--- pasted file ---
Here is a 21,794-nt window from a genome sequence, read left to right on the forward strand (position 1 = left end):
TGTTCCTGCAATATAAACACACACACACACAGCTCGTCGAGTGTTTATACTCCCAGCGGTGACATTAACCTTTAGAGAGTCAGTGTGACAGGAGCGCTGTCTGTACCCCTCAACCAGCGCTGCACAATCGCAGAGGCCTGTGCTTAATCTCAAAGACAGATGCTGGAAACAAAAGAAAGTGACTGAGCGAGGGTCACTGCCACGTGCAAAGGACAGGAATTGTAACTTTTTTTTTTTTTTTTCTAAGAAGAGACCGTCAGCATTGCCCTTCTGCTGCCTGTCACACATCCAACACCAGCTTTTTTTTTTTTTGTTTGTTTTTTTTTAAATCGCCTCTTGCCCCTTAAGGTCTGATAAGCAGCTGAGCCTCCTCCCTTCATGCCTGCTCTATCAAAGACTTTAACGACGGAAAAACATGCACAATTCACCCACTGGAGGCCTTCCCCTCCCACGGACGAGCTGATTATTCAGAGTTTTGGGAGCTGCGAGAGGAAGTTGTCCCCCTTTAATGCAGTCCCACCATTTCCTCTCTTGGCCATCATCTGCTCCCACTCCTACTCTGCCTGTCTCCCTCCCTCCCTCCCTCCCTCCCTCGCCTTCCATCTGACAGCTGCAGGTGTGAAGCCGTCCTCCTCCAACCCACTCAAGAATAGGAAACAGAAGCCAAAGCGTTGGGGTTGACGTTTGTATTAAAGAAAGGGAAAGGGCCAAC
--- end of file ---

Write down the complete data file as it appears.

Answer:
Here is a 21,794-nt window from a genome sequence, read left to right on the forward strand (position 1 = left end):
TGTTCCTGCAATATAAACACACACACACACAGCTCGTCGAGTGTTTATACTCCCAGCGGTGACATTAACCTTTAGAGAGTCAGTGTGACAGGAGCGCTGTCTGTACCCCTCAACCAGCGCTGCACAATCGCAGAGGCCTGTGCTTAATCTCAAAGACAGATGCTGGAAACAAAAGAAAGTGACTGAGCGAGGGTCACTGCCACGTGCAAAGGACAGGAATTGTAACTTTTTTTTTTTTTTTTCTAAGAAGAGACCGTCAGCATTGCCCTTCTGCTGCCTGTCACACATCCAACACCAGCTTTTTTTTTTTTTGTTTGTTTTTTTTTAAATCGCCTCTTGCCCCTTAAGGTCTGATAAGCAGCTGAGCCTCCTCCCTTCATGCCTGCTCTATCAAAGACTTTAACGACGGAAAAACATGCACAATTCACCCACTGGAGGCCTTCCCCTCCCACGGACGAGCTGATTATTCAGAGTTTTGGGAGCTGCGAGAGGAAGTTGTCCCCCTTTAATGCAGTCCCACCATTTCCTCTCTTGGCCATCATCTGCTCCCACTCCTACTCTGCCTGTCTCCCTCCCTCCCTCCCTCCCTCCCTCGCCTTCCATCTGACAGCTGCAGGTGTGAAGCCGTCCTCCTCCAACCCACTCAAGAATAGGAAACAGAAGCCAAAGCGTTGGGGTTGACGTTTGTATTAAAGAAAGGGAAAGGGCCAAC